Undergraduate Courses

Please consult the online course catalog for cross-listed courses and full course information.

The courses listed below are provided by Student Information Services (SIS). This listing provides a snapshot of immediately available courses within this department and may not be complete. Course registration information can be found at https://sis.jhu.edu/classes.

Column one has the course number and section. Other columns show the course title, days offered, instructor's name, room number, if the course is cross-referenced with another program, and a option to view additional course information in a pop-up window.

Introduction to American Politics
AS.190.101 (05)

This course examines the ideals and operation of the American political system. It seeks to understand how our institutions and politics work, why they work as they do, and what the consequences are for representative government in the United States. Emphasis is placed on the federal government and its electoral, legislative, and executive structures and processes. As useful and appropriate, attention is also given to the federal courts and to the role of the states. The purpose of the course is to understand and confront the character and problems of modern government in the United States in a highly polarized and plebiscitary era.

  • Credits: 3.00
  • Level: Lower Level Undergraduate
  • Days/Times: TTh 12:00PM - 12:50PM, F 11:00AM - 11:50AM
  • Instructor: Lieberman, Robert C
  • Room: Mergenthaler 111
  • Status: Open
  • Seats Available: 2/20
  • PosTag(s): INST-AP, POLI-AP

Introduction to American Politics
AS.190.101 (03)

This course examines the ideals and operation of the American political system. It seeks to understand how our institutions and politics work, why they work as they do, and what the consequences are for representative government in the United States. Emphasis is placed on the federal government and its electoral, legislative, and executive structures and processes. As useful and appropriate, attention is also given to the federal courts and to the role of the states. The purpose of the course is to understand and confront the character and problems of modern government in the United States in a highly polarized and plebiscitary era.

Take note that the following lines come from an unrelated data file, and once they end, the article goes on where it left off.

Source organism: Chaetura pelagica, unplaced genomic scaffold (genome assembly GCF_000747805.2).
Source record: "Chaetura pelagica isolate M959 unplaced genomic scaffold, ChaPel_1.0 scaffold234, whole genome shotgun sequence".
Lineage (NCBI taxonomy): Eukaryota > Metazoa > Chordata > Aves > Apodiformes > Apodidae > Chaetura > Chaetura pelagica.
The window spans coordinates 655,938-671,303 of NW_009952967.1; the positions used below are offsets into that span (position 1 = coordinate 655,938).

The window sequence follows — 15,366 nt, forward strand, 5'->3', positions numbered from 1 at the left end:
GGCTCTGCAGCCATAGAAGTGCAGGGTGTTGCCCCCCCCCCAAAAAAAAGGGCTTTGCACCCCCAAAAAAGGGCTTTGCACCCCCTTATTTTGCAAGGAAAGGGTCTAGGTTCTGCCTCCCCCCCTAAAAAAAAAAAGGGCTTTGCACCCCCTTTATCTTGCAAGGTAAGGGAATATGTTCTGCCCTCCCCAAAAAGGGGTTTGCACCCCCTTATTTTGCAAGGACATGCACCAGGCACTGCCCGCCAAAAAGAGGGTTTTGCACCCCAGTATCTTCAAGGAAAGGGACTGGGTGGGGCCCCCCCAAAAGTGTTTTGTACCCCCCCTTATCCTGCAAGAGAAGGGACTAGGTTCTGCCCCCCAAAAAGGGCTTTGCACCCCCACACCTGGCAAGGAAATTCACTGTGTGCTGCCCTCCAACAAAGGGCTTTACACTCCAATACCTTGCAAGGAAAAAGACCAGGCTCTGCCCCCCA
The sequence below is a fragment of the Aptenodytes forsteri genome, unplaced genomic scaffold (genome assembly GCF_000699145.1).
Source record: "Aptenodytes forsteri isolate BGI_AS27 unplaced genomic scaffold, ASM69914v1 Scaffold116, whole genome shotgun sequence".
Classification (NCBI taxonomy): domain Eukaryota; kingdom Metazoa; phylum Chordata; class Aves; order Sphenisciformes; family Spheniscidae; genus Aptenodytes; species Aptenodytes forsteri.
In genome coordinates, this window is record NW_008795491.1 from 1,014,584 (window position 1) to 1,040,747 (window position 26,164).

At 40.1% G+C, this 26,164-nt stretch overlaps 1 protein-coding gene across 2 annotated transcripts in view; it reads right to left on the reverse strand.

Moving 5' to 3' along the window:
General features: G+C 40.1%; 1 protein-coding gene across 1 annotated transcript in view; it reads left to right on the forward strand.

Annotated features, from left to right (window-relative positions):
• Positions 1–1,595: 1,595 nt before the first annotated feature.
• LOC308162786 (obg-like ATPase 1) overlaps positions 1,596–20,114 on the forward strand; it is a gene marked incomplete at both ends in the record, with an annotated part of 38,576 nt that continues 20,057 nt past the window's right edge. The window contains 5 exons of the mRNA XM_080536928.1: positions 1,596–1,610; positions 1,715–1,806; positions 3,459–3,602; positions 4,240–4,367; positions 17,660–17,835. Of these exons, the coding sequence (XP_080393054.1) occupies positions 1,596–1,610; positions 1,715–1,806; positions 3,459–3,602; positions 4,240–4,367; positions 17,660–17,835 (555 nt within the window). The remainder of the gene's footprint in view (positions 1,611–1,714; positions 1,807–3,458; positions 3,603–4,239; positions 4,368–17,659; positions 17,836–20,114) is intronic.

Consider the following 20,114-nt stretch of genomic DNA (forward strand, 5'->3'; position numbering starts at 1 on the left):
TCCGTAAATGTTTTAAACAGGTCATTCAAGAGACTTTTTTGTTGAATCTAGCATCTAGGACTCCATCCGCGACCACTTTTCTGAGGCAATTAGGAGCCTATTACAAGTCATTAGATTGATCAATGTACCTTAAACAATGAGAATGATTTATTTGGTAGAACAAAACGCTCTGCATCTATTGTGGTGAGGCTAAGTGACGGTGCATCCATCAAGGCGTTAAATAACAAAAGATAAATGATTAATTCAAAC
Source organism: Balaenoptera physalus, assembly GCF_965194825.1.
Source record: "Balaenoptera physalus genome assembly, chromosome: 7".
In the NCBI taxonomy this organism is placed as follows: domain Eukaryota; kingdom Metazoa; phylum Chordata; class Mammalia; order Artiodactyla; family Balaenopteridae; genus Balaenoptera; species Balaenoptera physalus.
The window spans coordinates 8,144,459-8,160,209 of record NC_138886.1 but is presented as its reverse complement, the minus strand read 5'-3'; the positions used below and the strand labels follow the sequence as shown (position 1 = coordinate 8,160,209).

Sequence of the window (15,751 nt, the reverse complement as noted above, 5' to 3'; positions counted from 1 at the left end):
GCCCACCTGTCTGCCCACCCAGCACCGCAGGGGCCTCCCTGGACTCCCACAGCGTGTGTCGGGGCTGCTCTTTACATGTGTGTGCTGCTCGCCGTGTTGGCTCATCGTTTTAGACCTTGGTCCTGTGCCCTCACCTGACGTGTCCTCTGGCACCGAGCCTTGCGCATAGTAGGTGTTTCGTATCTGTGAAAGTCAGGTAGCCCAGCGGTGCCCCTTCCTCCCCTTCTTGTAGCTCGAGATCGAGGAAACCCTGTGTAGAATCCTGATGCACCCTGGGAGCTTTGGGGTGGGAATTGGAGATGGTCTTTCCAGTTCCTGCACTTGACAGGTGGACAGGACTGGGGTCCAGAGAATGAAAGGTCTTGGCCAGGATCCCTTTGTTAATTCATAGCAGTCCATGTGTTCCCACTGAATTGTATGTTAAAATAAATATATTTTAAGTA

• Credits: 3.00
  • Level: Lower Level Undergraduate
  • Days/Times: TTh 12:00PM - 12:50PM, F 10:00AM - 10:50AM
  • Instructor: Lieberman, Robert C
  • Room: Mergenthaler 111
  • Status: Open
  • Seats Available: 4/20
  • PosTag(s): INST-AP, POLI-AP

Introduction to American Politics
AS.190.101 (01)

This course examines the ideals and operation of the American political system. It seeks to understand how our institutions and politics work, why they work as they do, and what the consequences are for representative government in the United States. Emphasis is placed on the federal government and its electoral, legislative, and executive structures and processes. As useful and appropriate, attention is also given to the federal courts and to the role of the states. The purpose of the course is to understand and confront the character and problems of modern government in the United States in a highly polarized and plebiscitary era.

  • Credits: 3.00
  • Level: Lower Level Undergraduate
  • Days/Times: TTh 12:00PM - 12:50PM, F 9:00AM - 9:50AM
  • Instructor: Lieberman, Robert C
  • Room: Mergenthaler 111
  • Status: Open
  • Seats Available: 12/20
  • PosTag(s): INST-AP, POLI-AP

Introduction to American Politics
AS.190.101 (06)

This course examines the ideals and operation of the American political system. It seeks to understand how our institutions and politics work, why they work as they do, and what the consequences are for representative government in the United States. Emphasis is placed on the federal government and its electoral, legislative, and executive structures and processes. As useful and appropriate, attention is also given to the federal courts and to the role of the states. The purpose of the course is to understand and confront the character and problems of modern government in the United States in a highly polarized and plebiscitary era.

  • Credits: 3.00
  • Level: Lower Level Undergraduate